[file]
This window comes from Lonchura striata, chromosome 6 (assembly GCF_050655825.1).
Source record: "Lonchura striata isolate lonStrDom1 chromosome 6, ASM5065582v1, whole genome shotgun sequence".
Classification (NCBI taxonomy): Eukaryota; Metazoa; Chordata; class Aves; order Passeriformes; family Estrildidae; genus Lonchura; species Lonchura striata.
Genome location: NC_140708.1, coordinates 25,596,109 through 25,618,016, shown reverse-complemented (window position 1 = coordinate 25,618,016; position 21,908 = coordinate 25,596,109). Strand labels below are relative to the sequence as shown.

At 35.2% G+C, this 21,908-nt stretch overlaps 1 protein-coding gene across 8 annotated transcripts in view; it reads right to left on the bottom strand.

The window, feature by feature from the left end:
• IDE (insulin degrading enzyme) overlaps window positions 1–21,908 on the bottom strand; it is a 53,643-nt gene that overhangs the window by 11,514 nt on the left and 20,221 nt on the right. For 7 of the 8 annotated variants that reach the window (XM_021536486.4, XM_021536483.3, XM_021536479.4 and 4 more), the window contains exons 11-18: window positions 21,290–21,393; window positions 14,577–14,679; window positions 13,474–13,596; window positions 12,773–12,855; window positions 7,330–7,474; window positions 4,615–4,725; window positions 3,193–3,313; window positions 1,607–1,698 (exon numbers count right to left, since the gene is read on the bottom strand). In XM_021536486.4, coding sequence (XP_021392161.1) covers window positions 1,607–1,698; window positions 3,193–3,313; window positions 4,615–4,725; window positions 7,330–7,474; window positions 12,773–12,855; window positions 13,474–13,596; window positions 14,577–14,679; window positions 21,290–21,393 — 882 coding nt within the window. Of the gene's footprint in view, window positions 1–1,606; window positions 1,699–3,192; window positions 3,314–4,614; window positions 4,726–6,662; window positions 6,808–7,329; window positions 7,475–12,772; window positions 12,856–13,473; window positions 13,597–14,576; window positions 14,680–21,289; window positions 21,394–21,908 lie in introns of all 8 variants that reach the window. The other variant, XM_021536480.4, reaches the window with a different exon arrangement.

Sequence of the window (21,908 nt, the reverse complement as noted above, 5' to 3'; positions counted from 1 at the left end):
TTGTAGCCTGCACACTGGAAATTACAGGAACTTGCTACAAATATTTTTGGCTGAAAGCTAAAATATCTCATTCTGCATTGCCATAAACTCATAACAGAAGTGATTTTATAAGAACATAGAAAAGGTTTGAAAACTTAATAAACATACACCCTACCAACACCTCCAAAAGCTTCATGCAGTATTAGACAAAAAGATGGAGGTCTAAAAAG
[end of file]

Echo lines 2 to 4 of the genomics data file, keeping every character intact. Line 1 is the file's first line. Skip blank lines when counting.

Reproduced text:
Source record: "Lonchura striata isolate lonStrDom1 chromosome 6, ASM5065582v1, whole genome shotgun sequence".
Classification (NCBI taxonomy): Eukaryota; Metazoa; Chordata; class Aves; order Passeriformes; family Estrildidae; genus Lonchura; species Lonchura striata.
Genome location: NC_140708.1, coordinates 25,596,109 through 25,618,016, shown reverse-complemented (window position 1 = coordinate 25,618,016; position 21,908 = coordinate 25,596,109). Strand labels below are relative to the sequence as shown.